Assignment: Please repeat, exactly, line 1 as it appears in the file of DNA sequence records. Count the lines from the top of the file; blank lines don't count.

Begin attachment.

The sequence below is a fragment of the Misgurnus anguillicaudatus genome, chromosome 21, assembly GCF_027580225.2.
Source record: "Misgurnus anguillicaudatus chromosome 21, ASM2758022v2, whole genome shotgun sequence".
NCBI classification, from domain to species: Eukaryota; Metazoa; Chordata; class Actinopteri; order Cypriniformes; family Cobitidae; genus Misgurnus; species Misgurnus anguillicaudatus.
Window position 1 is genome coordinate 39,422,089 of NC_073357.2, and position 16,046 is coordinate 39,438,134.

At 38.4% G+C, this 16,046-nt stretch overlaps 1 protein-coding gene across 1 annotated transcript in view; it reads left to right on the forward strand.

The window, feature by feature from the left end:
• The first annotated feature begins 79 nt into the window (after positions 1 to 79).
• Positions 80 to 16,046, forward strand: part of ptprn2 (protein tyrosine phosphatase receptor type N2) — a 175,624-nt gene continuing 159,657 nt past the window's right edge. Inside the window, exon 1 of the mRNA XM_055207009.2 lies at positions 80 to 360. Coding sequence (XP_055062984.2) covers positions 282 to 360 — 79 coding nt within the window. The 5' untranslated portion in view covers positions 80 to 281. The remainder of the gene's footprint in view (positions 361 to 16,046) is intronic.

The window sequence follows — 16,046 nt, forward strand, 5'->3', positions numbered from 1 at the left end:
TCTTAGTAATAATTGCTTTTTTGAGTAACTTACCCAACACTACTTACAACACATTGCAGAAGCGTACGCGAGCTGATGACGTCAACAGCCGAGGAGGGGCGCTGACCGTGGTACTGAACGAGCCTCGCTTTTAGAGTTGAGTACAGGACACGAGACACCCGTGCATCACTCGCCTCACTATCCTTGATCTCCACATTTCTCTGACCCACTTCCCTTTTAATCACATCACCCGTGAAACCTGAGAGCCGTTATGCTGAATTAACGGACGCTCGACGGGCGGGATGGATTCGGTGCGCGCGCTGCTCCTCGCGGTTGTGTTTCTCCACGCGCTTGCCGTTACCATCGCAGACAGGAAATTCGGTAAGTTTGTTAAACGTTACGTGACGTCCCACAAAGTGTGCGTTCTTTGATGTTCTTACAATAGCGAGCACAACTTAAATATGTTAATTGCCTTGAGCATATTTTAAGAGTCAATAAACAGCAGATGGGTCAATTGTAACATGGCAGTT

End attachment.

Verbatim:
The sequence below is a fragment of the Misgurnus anguillicaudatus genome, chromosome 21, assembly GCF_027580225.2.